Korean Monument coming to Belding Veterans Park; dedication to be on Veterans Day


By Cory Smith • Last Updated 10:35 am on Friday, July 26, 2013

Belding resident and veteran Denny Craycraft works to place bricks into place at the Belding Veterans Park Tuesday afternoon in Belding.

 

BELDING — The Korean War, proceeded by Word War II and succeeded by the Vietnam War, has come to be called over time as the “Forgotten War,” receiving little attention throughout history in comparison to other U.S. wars.

This Veterans Day in Belding, however, a monument erected solely for the veterans of the Korean War will stand proudly at the site of the Belding Veterans Park, as progress continues at a surprisingly quick pace at the new park.

Having just dedicated its last monument, the Veterans Appreciation Monument, this past Memorial Day, Belding resident and veteran Denny Craycraft, who spearheaded the effort to build the park, still had to pay for the monument before he could think about moving forward with the Korean monument.

But after donations poured in, including one final anonymous donation of $2,000 two weeks ago, the Veterans Appreciation Monument has been paid in full and now Craycraft has his sights set on the Korean Monument, which he believes is of upmost importance.

The new Korean Monument at the Belding Veterans Park will read “Korean War — The Forgotten War, Freedom is not free,” and include the start and end dates of the war, along with the markings that include the cities of Pyongyang and Seoul.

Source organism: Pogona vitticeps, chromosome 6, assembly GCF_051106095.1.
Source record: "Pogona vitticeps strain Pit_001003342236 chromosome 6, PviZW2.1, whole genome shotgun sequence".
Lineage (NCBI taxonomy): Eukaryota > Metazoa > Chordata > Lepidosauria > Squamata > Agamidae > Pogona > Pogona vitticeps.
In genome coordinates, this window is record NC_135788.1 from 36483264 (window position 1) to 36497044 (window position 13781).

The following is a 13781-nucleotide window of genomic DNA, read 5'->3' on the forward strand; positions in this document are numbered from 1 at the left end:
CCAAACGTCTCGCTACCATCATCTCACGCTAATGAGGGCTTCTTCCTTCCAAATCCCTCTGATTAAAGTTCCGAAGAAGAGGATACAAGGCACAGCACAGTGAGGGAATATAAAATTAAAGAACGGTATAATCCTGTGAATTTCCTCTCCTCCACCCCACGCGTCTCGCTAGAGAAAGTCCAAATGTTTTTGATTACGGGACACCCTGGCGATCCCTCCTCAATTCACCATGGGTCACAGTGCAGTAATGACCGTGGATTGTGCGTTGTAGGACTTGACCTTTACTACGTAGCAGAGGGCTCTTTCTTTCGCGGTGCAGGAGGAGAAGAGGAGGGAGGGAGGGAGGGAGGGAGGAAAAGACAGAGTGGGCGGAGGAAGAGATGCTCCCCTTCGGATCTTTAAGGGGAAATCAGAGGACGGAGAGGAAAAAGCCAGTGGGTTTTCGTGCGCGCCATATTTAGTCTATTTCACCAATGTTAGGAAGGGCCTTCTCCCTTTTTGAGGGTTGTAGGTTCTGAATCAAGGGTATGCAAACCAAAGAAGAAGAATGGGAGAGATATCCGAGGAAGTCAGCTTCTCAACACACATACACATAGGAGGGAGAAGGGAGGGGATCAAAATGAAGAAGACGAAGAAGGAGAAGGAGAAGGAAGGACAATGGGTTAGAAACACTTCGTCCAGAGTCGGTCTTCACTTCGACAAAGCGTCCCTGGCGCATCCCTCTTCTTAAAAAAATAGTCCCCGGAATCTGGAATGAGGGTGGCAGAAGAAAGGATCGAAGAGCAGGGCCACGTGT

“All the monuments, all the wars, all the veterans, they all mean a lot to me, but we are losing our Korean veterans quicker than any other war veterans,” he said. “We need to get this built, so they can stand here and see it standing here for them.”

More than 50 donors from area businesses and organizations have contributed to the Veterans Park, which has neared $100,000 in total costs and now includes the Belding Freedom Wall, Veterans Appreciation Monument, hundreds of bricks inscribed with the names of area veterans, and soon, the Korean Monument.

With the help of donations, Craycraft said the progress of the park has moved faster than he could have ever imaged, evident by the large ceremony celebrated at the park this past Memorial Day.

“The people of this community just continue to step forward for their veterans,” he said. “It’s just incredible,” he said.
Craycraft has been working with Patton Monuments of Comstock Park, which has once again agreed to build a monument for the park first before accepting payment.

The monument will cost $7,100 to create and place at the park.

“We don’t have any of it raised yet, but the guys at Patton Monuments are kind enough to create the monument for us first and let us pay them afterward, just like they did with the first monument,” Craycraft said. “I believe people are more inclined to kindly donate to the cause once they see what they have in this town.”

The Korean Monument, like the Veterans Appreciation Monument, will be cut from granite rock from China and then shipped to Patton Monuments where it will then be inscribed.

It will read “Korean War — The Forgotten War, Freedom is not free,” and include the start and end dates of the war, along with the markings that include the cities of Pyongyang and Seoul.

According to Craycraft, an image of the national Korean Monument in Washington D.C. will be inscribed onto the rock.

Craycraft said he is encouraged by the number of bricks that have been sold, inscribed with the names of area veterans and placed in the foundation of the park.

Bricks can be purchased for $50, of which $25 goes back to the park to help pay for monuments and other additions to the park.

“You don’t have to be from around here to have a brick,” Craycraft said. “We want to honor and remember all veterans.”

Craycraft can be reached at (616) 550-6990 for more information or to donate.

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